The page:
Digital Humanities is a Team Sport: Thoughts on #DHTNG 2

In this post, Caro Pinto, Critical Social Inquiry Librarian at Hampshire College, reflects on the March 2013 DH: The Next Generation meeting and the role of teamwork and relationships in DH projects.

If digital humanities is a collaborative venture, a team sport, then community building and networking opportunities are essential. In New England, there is a serious movement afoot to build a community of digital humanities practitioners drawn from faculty, technologists, librarians, and graduate students. March 2013 featured several exciting meetings for digital humanists: Days of DH at Northeastern University, the New England Archivists Spring Meeting at Holy Cross [pdf], and DH: The Next Generation at Simmons College.

I had the pleasure of presenting at and attending the second day of DH: The Next Generation. John Unsworth started the day with a quote from the late, great Simmons Library School professor, Allen Smith, who believed that “the best part of being a librarian is everything counts.” At a time when librarianship’s place in the university is being contested and conversations within the profession coalesce around what the future should look like, it’s important to step back and recognize that librarianship is about working collaboratively to enable access of materials, effective pedagogy, and community.

For digital humanities, successful efforts hinge on collaborative, equitable teams of faculty, resesarchers, graduate students, postdocs, technologists, librarians, and students. [To that end, I presented at DH: The Next Generation with Carla Martin, a Fellow in the Department of African and African-American Studies at Harvard University. Together we talked about successful communication strategies that librarians can deploy to engage faculty successfully (and vice versa).] Building successful relationships between faculty and librarians is essential to the success of the full-spectrum of digital projects, whether teams are working in undergraduate classrooms or on sophisticated, multi-year faculty activities.

Institutions and practitioners will have to grapple with how traditional academic hierarchies create structural inequalities within these teams.

In their DH: The Next Generation presentation on “Emerging Practices in Digital Humanities Teaching,” Tim Lindgren and Lindsay Whitacre from Boston College reiterated the importance of teamwork and relationship-building with a slide that read: “DH is not just a set of tools and methods; it’s a new set of relationships.” But what do those new relationships look like? What can they produce? Participants saw tangible evidence of what teams of librarians, faculty, and alt-ac practitioners can build in a session led by Matthew Battles and Yanni Alexander Loukissas of Harvard. We played with tools developed by Metalab, using data from the Digital Public Library of America to explore data artifacts. Efforts from the session are visualized in the Library Observatory Tumblr. In another session, “Code as Cultural Artifact,” led by Nick Montfort and Patsy Baudoin of MIT, we did hands-on exercises with a Commodore 64 that allowed participants play with yesterday’s code to understand how old media and programs functioned. Montfort and Baudoin’s collaborations evolved into a book, published in 2012: 10 PRINT CHR$ (205.5+RND (1) ) ; : GOTO 10.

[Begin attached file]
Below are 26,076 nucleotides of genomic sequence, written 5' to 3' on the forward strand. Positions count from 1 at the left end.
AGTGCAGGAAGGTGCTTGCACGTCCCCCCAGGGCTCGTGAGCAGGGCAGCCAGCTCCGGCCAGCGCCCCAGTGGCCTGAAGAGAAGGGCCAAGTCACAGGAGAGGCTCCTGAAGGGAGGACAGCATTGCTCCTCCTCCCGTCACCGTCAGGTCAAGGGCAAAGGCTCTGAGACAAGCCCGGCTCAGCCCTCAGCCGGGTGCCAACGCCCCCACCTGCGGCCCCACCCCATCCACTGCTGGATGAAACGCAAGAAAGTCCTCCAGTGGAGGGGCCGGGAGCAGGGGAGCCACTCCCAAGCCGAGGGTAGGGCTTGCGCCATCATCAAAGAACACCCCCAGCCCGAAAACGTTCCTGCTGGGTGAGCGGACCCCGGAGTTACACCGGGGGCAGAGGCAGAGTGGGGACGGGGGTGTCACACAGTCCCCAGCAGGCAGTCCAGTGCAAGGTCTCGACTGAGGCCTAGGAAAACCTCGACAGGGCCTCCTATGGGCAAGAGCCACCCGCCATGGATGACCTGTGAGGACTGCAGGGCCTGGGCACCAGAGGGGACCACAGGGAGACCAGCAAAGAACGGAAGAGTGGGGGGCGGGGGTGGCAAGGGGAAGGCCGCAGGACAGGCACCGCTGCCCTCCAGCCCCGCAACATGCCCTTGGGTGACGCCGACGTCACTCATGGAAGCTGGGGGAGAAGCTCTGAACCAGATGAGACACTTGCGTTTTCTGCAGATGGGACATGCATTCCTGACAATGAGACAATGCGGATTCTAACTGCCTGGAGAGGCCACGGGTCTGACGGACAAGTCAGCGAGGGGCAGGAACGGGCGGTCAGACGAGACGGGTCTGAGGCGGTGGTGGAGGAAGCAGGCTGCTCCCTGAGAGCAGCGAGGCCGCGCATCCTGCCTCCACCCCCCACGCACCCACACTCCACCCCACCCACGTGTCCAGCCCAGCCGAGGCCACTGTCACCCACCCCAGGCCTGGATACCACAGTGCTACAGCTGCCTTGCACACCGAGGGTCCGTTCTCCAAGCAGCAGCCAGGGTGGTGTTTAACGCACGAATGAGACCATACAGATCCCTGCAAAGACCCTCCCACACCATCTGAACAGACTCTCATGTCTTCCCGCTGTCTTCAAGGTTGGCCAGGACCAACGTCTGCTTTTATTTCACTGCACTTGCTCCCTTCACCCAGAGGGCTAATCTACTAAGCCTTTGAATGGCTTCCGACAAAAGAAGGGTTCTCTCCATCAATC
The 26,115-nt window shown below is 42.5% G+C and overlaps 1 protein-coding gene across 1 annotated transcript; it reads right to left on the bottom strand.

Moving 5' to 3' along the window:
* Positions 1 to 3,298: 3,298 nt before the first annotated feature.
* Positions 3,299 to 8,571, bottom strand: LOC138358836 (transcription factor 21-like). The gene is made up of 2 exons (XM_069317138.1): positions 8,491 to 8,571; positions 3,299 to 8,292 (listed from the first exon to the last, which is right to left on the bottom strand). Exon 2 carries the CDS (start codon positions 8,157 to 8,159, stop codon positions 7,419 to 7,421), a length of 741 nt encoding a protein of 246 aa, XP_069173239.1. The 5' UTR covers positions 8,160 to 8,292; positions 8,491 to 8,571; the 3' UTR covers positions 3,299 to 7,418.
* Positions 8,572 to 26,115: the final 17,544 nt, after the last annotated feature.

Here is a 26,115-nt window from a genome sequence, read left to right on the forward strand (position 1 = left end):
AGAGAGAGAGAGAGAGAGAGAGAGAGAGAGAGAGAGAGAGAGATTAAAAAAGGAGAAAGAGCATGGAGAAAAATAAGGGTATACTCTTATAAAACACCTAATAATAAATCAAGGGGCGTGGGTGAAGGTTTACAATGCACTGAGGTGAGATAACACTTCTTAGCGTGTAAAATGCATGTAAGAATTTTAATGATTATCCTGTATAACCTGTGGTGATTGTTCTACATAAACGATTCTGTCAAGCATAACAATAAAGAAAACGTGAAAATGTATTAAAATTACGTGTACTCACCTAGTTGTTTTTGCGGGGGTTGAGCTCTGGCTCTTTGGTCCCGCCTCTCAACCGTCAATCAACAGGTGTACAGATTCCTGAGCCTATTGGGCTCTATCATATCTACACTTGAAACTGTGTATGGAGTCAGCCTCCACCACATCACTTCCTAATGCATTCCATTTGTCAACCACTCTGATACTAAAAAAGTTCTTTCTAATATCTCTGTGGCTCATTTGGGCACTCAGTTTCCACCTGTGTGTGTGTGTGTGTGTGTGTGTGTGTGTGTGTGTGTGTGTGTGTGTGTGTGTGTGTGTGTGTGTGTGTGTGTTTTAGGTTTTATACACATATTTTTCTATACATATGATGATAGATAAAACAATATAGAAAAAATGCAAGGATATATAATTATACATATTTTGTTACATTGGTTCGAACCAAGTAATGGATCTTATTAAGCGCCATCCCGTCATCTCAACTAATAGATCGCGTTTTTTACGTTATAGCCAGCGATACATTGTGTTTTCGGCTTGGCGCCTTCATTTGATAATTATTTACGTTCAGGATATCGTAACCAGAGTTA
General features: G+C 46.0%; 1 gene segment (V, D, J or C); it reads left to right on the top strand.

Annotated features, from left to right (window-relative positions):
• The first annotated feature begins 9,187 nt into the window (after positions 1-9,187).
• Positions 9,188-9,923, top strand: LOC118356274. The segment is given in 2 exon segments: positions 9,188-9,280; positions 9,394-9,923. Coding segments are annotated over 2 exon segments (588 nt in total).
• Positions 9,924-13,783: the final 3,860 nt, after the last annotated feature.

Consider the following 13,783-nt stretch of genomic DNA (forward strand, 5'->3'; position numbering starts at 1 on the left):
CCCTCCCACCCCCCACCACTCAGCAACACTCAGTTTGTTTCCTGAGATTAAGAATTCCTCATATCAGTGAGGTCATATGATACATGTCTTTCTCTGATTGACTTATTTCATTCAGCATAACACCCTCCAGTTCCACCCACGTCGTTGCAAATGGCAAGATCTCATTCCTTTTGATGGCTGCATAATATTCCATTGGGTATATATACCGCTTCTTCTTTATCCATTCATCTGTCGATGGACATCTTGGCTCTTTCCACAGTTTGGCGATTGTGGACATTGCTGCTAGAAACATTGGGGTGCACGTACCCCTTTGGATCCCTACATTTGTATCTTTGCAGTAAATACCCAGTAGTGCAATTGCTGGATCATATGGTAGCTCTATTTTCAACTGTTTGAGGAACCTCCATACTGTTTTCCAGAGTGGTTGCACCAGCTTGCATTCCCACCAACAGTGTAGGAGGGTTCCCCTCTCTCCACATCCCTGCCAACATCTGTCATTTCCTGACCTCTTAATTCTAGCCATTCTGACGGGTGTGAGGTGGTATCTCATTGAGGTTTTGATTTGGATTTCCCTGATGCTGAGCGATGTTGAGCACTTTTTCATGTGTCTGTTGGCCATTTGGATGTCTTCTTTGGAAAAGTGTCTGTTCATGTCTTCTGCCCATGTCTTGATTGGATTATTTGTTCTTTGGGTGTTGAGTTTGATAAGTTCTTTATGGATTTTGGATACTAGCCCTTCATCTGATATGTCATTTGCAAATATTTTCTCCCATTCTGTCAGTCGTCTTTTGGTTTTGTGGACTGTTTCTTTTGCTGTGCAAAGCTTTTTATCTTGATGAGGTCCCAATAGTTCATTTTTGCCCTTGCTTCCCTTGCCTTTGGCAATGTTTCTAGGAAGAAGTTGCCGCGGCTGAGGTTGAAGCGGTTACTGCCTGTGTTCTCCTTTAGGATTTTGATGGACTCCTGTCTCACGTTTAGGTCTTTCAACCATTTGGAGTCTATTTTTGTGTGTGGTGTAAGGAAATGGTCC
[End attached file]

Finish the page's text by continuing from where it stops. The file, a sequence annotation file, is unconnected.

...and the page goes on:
As the digital humanities continues to think about assessment and sustainability, institutions and practitioners will have to grapple with how traditional academic hierarchies create structural inequalities within these teams. Librarians, library paraprofessionals, and technologists are generally staff members and often excluded from college and university governance. University leadership must also consider new benchmarks that promote and reward digital projects, experimentation, and innovation in place of or in addition to traditional scholarly communication. In all cases, colleges and universities need to empower their faculties and staffs to make the time to nurture teams. In our own presentation, Carla and I shared steps that both faculty and librarians can take to build and sustain these relationships.

In the humanities, teamwork is a new frontier that continues to be negotiated by college and university leadership, staff, faculty, and students alike.

In all cases, we need to advocate to librarians, technologists, and faculty about the importance of speaking to administrators about their work, to educate decision makers and other stakeholders about the importance of these relationships. Alex Gil referenced this during his visit to my Introduction to Digital Humanities class at Hampshire College earlier this term: digital humanities must translate its work and value to the administration in order to sustain it. In the humanities, teamwork is a new frontier that continues to be negotiated by college and university leadership, staff, faculty, and students alike.

The DH: TNG conference was not simply a two-day event to allow digital humanities practitioners to self-promote, rather it was an opportunity to facilitate relationships and take steps towards sustaining a community of practice in New England. With flipped sessions, hands-on exercises, generous breaks, and flexible furniture arrangements, participants were able to interact with each other, new ideas, and old media. As much fun as it was to ‘hack’ with some of the tools and exercises facilitated by presenters, it was equally valuable to ‘yack’ with graduate students, librarians, faculty, and technologists to build the next generation of digital humanities.

Caro Pinto

Caro Pinto

Librarian & Instructional Technology Liaison
Mount Holyoke College

2 thoughts on “Digital Humanities is a Team Sport: Thoughts on #DHTNG

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